Finally, the question of ‘if’ we can frame new versions of schedules/calendars is no longer the key point. Instead, we must decide what the underlying point of formal education/schools is, then let schedules respond accordingly.

    I am hopeful we’ll see more of the later.

  • Rob Lippincott

    Learning is a dynamic, just-in-time, fully interactive set of experiences which add up to life. We are ALL learning at ALL times. Schooling is a societal structure designed to accomplish a frustratingly amoprphous set of developmental goals and fulfill a shifting set of social expectations.

    Ideally, schools should be resource-rich envirnonments where people from 2-102 (perhaps only required for those from 4-16 or 18) can participate and receive formal recognition for achievement. They should be some combination of the attributes of temples/gymnasia/libraries/laboratories/game parlors and all carefully designed and staffed to encourage, engage, inspire, assess and reward learning. They should not be modeled on penitentries built to most efficient accomodate and process a specific class of behavior difficulties.

    We need to balance the needs of the workforce (keep immature minds and hands out of jobs until they can be productive; allow parents to work a full day without neglecting their children) and the natural developmental sequence of the human mind and spirit (challenge and support each individual to identify and accomplish proximal development milestones and desired learning outcomes).

    To do this we need to do a better job of differentiating the teaching tasks – and design a professional sequence of preparation, induction, development and mastery – and understanding the learning tasks (presenting appropriate challenges, supporting successive attemots to achieve mastery, rewarding accomplisment and linking outcomes with progressively higher skill expectations).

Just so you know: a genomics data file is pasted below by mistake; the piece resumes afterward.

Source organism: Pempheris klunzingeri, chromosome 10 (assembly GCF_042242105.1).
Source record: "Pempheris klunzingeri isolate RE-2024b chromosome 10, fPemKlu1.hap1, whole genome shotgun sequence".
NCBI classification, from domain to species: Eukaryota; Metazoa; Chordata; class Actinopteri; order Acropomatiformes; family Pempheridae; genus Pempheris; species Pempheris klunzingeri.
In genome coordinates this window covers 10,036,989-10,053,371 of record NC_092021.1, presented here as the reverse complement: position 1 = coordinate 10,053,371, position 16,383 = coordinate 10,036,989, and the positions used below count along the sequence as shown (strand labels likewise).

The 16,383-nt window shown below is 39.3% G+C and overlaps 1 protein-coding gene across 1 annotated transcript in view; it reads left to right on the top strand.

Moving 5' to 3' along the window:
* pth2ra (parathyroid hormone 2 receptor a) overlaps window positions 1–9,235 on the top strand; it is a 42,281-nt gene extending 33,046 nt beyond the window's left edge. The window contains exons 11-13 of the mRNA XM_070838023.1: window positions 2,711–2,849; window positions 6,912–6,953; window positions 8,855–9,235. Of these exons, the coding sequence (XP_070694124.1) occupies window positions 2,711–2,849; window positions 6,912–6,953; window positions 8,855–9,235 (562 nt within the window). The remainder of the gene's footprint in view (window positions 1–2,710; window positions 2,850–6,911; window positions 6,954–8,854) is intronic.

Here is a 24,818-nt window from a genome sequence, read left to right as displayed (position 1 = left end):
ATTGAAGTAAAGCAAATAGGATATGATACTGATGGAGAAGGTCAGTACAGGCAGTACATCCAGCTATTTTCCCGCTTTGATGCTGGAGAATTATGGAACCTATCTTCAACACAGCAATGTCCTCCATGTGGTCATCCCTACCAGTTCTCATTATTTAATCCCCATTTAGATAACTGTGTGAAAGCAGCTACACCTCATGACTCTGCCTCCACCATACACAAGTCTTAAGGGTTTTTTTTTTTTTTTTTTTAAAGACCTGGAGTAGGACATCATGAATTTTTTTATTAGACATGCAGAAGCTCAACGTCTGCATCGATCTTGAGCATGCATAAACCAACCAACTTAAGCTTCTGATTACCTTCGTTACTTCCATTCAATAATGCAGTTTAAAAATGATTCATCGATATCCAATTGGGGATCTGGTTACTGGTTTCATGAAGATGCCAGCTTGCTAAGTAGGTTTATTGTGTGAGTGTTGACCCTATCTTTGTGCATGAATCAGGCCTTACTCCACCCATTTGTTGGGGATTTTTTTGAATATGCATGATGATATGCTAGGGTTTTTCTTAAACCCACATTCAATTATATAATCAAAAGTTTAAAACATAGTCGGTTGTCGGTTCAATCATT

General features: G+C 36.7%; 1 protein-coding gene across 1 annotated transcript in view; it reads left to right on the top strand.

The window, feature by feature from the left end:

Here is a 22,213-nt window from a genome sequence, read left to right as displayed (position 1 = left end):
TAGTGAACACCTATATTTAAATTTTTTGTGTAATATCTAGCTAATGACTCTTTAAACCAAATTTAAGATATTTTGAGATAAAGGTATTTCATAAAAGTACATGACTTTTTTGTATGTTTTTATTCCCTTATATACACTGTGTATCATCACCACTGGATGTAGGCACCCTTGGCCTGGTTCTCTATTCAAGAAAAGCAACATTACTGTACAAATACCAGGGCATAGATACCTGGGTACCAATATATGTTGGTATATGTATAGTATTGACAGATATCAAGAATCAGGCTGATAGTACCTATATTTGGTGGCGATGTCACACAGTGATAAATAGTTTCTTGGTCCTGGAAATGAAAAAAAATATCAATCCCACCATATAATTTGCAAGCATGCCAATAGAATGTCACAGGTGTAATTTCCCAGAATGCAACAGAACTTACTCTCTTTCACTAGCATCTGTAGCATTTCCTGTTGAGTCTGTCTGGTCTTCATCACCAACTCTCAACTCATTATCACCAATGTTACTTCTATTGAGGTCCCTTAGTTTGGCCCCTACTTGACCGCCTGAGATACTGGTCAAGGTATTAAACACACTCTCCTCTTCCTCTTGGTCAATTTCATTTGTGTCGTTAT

Time (start and end time in any day; days per week/weeks per month/months per year) spent in a school context should be measured by a more contemporaneously sensical segments (not the traditional northern european agrarian calendar).

    Experience – including work, service, play and exploration – should accompany and supplement “in-class” time. “Seat time” should be reserved for the few kinds of learning which involve sitting down.

    Technology should be fully integral to the process – exploiting the advances which have transformed the way we work, play, research, write, explain, test ourselves and share – so that children do not “interupt learning to attend school”.

    Teachers should include and depend upon a wide “cloud” of expertise which extends the learning moment for every child through technology, imagination and geography (outside the school walls but inside the curriculum) by enlisting assistants, older (and younger) students, parents and family, experts and mentors from the “real world” and the human web which surrounds each learner.

  • Hitomi

    A former colleague of mine, Edward Teller, once told me that “You can’t know, what you don’t know.” So it is with the future of education. We don’t have a crystal ball as to what the future holds for us in terms of tools and technology. But we have an idea of what does exist, and how it has and hasn’t changed education.

    We have seen the arrival of Email, the Internet, PowerPoint, and a variety of other productivity and instructional technologies…not to mention all the toys, such as SMART Boards and clickers. Yet, for the most part we have not seen the “revolution”. For the most part teachers still teach through direct instruction and students still sit in neat rows for their prescribed 45 – 55 minute periods. We have seen technology used to substitute (ie – PowerPoint for white/chalk boards) and augment, but rarely do we witness anything transformative.